I tell him that I ego-search myself all the time, but I’ve never been remotely famous, so I only occasionally see someone calling me a hack or bad singer or whatever, and even that sets me back a bit.

Sheff takes a minute and says, “It’s difficult to extricate yourself from a relationship with that. You can feel like you want to please people. And you can feel like you’re trying to defy expectations. And the third way is … I’ll tell you this: I have this clear memory of listening to these songs [from Away] when we had finished the first two days of recording. I was stoned, and I was walking through Brooklyn listening to mixes, and I just felt so right about them, and I just, in a flash, saw all the instrumentation I wanted, and it just came to me; and, also in flash, I was like, 'This is the record where you’re going to do what you want. And you’re not gonna care about what you should have done. Periodically, when it became clear that this was going to be the next Okkervil record, I’d have moments where I’d go, ‘Judey on a Street' is a long song. Maybe if it was shorter, you could get airplay … ’”

I ask: How do you shut that voice up?

“I was just like, ‘You’re going to kill it. If you do that, you’re going to kill these songs. You’re going to take the life out of them.’”

Sheff goes on to talk about how his producer and longtime mentor, Brian Beattie, would say that overdubs can kill a song. Overdubs, yes, but mainly second-guessing would have ruined Away. Sheff had specifically sought out musicians whose “energy” was as vital as their playing. He tells me, “There’s a scene in Jodrowsky’s Dune where he turns down this big special effects guy because he’s not a 'spiritual warrior.' It was like that. Everybody who works on this record is going to be bringing that full wave of goodness and life and skill onto it.”

The talk of the metaphysical leads to the final thing on my mind. As alluded to earlier, Will Sheff and I both believe in god (the size of the “G” is immaterial). Sheff was raised Catholic — his upbringing and degrees of faith have been apparent to any fan inclined to look for either — and I was raised secular Jewish, currently believe in a non-denominational mystery, and will be happily marrying into a Muslim family. I figure both faith and atheism are being claimed by so many complete fuckwits these days that those of us who opt to quietly and peacefully worship our whatever / whomever should hold onto any progressive notion with both hands. So, though he’s generally loath to discuss it publicly, I say 'fuck it' and ask Sheff what’s up with his faith.

He laughs a little and says, “It’s actually a big influence in this record. I, being raised Catholic and maybe a sensitive kid, always had this thing about looking up at the sky and being like 'God is up there.' I didn’t have any … God might as well have been the whole sky. But there was a sense of a rich magical power, bigger than existence even. I went through a pretty manic Catholic period where I was worried all my friends were going to go to hell, and that was the beginning of my disenchantment with the Church. This was in high school, and I started seeing how sexist and homophobic and closed-minded it was … and I became really angry, in that way that you get really anti-religion, but I always had this thing of wanting something. What they call the 'god-shaped hole' — like I wanted something to put back in that spot. I would look around and be like, ‘Buddhism is so smart and amazing, but I’m not from Tibet. I feel like a tourist here.’ Eventually, I had this moment where I was like, ‘I want a deeper relationship with that God, that big, big thing that I know is there.’ And I feel like ‘spiritual’ rather than ‘religious’ is not cutting it. It’s such a non-commitment. I need more. I want something to sharpen this feeling against. I thought, why not just come back to Christianity? I don’t have to believe anything I don’t want to. I can have my complete own version of it that might be considered heretical or whatever. So, I went about piecing together my own radical, ecstatic, esoteric Christianity. It’s not something I necessarily take dogmatically, but it’s something I try to have be a practice, because it hones my empathy and it hones my creativity.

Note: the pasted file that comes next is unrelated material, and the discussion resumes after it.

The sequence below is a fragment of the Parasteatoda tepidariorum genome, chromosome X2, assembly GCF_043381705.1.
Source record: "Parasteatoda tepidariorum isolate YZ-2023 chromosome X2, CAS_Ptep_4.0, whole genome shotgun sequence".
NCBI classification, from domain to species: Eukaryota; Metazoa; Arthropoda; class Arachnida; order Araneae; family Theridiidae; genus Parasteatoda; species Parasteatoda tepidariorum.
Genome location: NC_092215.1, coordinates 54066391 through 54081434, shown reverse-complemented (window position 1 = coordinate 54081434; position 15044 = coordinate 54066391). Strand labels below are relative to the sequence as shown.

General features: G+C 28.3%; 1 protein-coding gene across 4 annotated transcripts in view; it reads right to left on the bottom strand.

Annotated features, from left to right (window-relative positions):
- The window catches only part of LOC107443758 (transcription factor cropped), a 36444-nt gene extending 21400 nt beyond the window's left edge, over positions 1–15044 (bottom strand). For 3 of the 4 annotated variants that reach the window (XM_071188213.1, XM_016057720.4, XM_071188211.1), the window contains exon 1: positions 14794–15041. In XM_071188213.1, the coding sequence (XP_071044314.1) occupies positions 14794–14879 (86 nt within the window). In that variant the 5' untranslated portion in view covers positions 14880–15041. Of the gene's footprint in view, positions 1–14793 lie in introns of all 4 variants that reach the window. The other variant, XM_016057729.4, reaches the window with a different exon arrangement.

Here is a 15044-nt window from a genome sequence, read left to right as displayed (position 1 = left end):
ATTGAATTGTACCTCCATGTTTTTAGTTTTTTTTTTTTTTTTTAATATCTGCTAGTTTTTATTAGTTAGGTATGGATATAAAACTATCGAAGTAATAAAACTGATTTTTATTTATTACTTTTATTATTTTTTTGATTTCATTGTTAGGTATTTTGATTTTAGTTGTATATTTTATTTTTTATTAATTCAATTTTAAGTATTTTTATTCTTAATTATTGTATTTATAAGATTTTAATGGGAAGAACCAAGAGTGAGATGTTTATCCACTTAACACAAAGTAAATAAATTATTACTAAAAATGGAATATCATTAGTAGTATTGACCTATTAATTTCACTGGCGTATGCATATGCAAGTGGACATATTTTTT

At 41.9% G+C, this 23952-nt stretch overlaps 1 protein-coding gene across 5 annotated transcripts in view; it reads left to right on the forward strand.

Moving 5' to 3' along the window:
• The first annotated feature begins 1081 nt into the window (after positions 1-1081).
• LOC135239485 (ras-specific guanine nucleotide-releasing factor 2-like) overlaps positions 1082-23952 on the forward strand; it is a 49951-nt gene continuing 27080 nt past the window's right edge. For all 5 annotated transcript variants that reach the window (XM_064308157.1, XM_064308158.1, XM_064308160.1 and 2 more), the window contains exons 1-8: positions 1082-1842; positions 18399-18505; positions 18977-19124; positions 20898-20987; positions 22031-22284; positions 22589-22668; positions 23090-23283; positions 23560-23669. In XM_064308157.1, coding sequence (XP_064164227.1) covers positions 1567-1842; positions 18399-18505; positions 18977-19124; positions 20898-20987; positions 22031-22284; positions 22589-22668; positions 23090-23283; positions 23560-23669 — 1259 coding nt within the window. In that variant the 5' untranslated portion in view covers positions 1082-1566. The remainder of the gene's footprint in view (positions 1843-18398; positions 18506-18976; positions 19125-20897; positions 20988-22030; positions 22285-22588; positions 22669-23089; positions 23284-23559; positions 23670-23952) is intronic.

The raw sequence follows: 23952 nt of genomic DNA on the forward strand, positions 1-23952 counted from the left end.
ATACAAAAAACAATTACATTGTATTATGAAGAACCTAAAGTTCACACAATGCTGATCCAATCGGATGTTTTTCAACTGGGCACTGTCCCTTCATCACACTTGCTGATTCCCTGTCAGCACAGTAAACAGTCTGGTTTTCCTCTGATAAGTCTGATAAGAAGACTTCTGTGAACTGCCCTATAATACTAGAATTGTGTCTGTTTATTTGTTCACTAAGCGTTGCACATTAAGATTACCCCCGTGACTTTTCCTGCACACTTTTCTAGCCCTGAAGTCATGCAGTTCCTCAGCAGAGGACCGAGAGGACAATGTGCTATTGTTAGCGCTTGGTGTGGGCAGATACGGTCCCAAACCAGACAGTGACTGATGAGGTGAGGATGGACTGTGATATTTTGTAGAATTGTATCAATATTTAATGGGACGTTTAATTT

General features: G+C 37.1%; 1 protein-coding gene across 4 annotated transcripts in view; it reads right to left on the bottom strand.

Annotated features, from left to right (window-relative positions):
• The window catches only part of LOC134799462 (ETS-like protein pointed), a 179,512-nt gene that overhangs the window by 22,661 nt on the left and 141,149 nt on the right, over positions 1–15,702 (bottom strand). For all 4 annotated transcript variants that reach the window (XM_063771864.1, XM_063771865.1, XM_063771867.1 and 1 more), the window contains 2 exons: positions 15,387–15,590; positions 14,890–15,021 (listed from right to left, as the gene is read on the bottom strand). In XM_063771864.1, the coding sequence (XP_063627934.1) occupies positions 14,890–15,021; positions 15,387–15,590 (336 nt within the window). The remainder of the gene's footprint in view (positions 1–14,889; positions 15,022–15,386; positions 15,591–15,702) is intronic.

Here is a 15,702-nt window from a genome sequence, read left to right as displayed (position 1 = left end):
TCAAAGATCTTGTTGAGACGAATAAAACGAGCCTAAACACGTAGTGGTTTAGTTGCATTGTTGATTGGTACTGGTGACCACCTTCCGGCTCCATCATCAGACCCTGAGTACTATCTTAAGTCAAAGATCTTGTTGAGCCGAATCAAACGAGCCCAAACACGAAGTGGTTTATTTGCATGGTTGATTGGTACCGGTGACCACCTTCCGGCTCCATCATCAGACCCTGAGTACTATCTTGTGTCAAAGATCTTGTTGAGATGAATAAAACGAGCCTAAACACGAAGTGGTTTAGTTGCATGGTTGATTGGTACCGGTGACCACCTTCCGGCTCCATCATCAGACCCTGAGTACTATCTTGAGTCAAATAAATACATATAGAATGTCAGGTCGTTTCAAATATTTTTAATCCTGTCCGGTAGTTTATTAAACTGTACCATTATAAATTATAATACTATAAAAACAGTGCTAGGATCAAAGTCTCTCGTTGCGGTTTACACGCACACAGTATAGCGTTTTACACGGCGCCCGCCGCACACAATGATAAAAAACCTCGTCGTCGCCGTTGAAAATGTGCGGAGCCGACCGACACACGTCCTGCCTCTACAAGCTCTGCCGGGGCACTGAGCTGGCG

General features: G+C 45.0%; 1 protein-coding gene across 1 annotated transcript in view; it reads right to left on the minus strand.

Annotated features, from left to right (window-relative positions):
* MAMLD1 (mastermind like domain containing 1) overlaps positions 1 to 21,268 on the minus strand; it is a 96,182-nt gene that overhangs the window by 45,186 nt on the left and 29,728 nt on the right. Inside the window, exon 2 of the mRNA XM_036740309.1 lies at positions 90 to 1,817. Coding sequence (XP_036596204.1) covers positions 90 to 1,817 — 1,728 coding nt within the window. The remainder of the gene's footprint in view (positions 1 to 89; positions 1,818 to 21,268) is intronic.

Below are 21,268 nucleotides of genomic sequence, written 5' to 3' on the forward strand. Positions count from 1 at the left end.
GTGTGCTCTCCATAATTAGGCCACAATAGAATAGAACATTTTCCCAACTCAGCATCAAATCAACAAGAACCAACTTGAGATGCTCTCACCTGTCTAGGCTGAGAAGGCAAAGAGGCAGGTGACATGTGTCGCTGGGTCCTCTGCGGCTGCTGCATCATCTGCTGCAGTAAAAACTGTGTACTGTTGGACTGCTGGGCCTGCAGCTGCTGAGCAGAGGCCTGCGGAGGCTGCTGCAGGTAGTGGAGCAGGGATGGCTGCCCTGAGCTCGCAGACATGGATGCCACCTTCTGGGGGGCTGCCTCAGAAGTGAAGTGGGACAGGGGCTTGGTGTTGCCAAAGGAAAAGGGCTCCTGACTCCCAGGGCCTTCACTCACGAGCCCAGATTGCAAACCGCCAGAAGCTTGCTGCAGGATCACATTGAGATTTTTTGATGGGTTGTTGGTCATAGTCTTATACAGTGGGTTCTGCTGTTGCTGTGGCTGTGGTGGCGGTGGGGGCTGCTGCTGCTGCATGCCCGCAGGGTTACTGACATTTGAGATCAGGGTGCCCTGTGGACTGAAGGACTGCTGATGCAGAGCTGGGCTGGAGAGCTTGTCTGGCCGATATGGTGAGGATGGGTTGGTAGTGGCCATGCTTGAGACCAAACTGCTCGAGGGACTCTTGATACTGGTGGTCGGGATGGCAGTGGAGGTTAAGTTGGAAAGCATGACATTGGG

"The way I describe it is ... I know it’s imperfect, but it’s like putting a hat on an invisible man. The hat is not the point. But you can’t see the invisible man, so you put a hat on him and you’re like, ‘I know he’s there. I’ll never be able to see him. But the hat’s moving up and down.’ I feel so positively about anyone with a religious discipline: Muslims, Jews, Buddhists, even Satanists. If someone was like, 'Satanism is a really big deal to me, and I take it really seriously, and it has made my life feel magical and exciting,' I’d be like, 'Yes! We have something in common.'”

Away is a truly lovely and — without any emotional or musical shortcuts — soaring album. If it was a golden calf, I’d pet it mightily. And Will Sheff is treading treacherous ground in his willingness to be relentlessly honest in both speech and music. He’s relying on a perceived positive energy to carry himself forward, and I subscribe to his belief and knock on all the wood on his behalf. Who’s to say how accurate he or I were / are in any of our analysis? Like the neighborhood we were in, the storied past is a lie. The canon will try to tell you what came before is always better, whitewash Stonewall, and why should the West Village youth growing into their own lives on Macdougal give a damn about Dylan? What’s he done for them lately? Maybe Okkervil River are out of fashion and maybe they always were, and that’s why the band’s art worked. For a while, at least, which is more than most rockers get, and why not again? A person can’t possibly know anything for certain. All we can do is interrogate our present as best we can and, using whatever faith is at our disposal, try to be kind in the future.